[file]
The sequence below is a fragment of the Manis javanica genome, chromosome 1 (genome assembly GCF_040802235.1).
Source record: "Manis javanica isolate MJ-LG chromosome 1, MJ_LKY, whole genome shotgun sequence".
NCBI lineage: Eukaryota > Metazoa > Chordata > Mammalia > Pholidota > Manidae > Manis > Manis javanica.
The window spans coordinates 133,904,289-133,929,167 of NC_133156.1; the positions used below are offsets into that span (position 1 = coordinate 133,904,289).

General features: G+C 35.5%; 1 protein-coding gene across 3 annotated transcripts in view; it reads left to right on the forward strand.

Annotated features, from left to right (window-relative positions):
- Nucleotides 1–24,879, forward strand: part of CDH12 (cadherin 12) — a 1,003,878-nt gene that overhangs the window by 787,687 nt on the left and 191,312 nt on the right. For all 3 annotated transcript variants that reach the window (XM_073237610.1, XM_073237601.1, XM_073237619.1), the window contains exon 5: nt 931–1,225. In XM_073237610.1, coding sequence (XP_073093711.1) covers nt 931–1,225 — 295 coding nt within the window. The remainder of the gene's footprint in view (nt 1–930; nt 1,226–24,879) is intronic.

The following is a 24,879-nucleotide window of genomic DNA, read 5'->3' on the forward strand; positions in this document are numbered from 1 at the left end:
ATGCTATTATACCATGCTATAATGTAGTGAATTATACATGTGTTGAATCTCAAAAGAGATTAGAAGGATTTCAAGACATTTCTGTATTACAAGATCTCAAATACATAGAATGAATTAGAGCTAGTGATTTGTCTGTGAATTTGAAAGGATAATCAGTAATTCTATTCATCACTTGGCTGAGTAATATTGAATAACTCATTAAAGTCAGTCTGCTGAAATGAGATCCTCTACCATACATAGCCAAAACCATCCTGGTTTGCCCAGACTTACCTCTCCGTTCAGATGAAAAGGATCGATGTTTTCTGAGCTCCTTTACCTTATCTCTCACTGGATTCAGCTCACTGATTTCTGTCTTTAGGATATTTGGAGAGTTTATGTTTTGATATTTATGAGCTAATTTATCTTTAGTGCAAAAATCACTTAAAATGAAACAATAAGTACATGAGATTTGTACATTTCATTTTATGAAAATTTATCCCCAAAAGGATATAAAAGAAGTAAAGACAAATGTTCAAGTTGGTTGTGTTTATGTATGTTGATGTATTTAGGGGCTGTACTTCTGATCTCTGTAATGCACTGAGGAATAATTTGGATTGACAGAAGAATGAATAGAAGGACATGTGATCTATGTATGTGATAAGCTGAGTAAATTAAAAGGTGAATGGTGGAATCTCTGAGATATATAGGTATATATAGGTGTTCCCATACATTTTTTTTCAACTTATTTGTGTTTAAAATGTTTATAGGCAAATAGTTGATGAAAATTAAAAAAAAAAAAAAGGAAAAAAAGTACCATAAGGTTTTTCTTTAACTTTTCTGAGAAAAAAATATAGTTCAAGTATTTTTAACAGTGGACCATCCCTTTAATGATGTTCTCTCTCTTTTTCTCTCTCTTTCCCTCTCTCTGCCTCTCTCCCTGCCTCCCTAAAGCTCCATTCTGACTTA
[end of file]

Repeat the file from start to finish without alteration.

The sequence below is a fragment of the Manis javanica genome, chromosome 1 (genome assembly GCF_040802235.1).
Source record: "Manis javanica isolate MJ-LG chromosome 1, MJ_LKY, whole genome shotgun sequence".
NCBI lineage: Eukaryota > Metazoa > Chordata > Mammalia > Pholidota > Manidae > Manis > Manis javanica.
The window spans coordinates 133,904,289-133,929,167 of NC_133156.1; the positions used below are offsets into that span (position 1 = coordinate 133,904,289).

General features: G+C 35.5%; 1 protein-coding gene across 3 annotated transcripts in view; it reads left to right on the forward strand.

Annotated features, from left to right (window-relative positions):
- Nucleotides 1–24,879, forward strand: part of CDH12 (cadherin 12) — a 1,003,878-nt gene that overhangs the window by 787,687 nt on the left and 191,312 nt on the right. For all 3 annotated transcript variants that reach the window (XM_073237610.1, XM_073237601.1, XM_073237619.1), the window contains exon 5: nt 931–1,225. In XM_073237610.1, coding sequence (XP_073093711.1) covers nt 931–1,225 — 295 coding nt within the window. The remainder of the gene's footprint in view (nt 1–930; nt 1,226–24,879) is intronic.

The following is a 24,879-nucleotide window of genomic DNA, read 5'->3' on the forward strand; positions in this document are numbered from 1 at the left end:
ATGCTATTATACCATGCTATAATGTAGTGAATTATACATGTGTTGAATCTCAAAAGAGATTAGAAGGATTTCAAGACATTTCTGTATTACAAGATCTCAAATACATAGAATGAATTAGAGCTAGTGATTTGTCTGTGAATTTGAAAGGATAATCAGTAATTCTATTCATCACTTGGCTGAGTAATATTGAATAACTCATTAAAGTCAGTCTGCTGAAATGAGATCCTCTACCATACATAGCCAAAACCATCCTGGTTTGCCCAGACTTACCTCTCCGTTCAGATGAAAAGGATCGATGTTTTCTGAGCTCCTTTACCTTATCTCTCACTGGATTCAGCTCACTGATTTCTGTCTTTAGGATATTTGGAGAGTTTATGTTTTGATATTTATGAGCTAATTTATCTTTAGTGCAAAAATCACTTAAAATGAAACAATAAGTACATGAGATTTGTACATTTCATTTTATGAAAATTTATCCCCAAAAGGATATAAAAGAAGTAAAGACAAATGTTCAAGTTGGTTGTGTTTATGTATGTTGATGTATTTAGGGGCTGTACTTCTGATCTCTGTAATGCACTGAGGAATAATTTGGATTGACAGAAGAATGAATAGAAGGACATGTGATCTATGTATGTGATAAGCTGAGTAAATTAAAAGGTGAATGGTGGAATCTCTGAGATATATAGGTATATATAGGTGTTCCCATACATTTTTTTTCAACTTATTTGTGTTTAAAATGTTTATAGGCAAATAGTTGATGAAAATTAAAAAAAAAAAAAAGGAAAAAAAGTACCATAAGGTTTTTCTTTAACTTTTCTGAGAAAAAAATATAGTTCAAGTATTTTTAACAGTGGACCATCCCTTTAATGATGTTCTCTCTCTTTTTCTCTCTCTTTCCCTCTCTCTGCCTCTCTCCCTGCCTCCCTAAAGCTCCATTCTGACTTA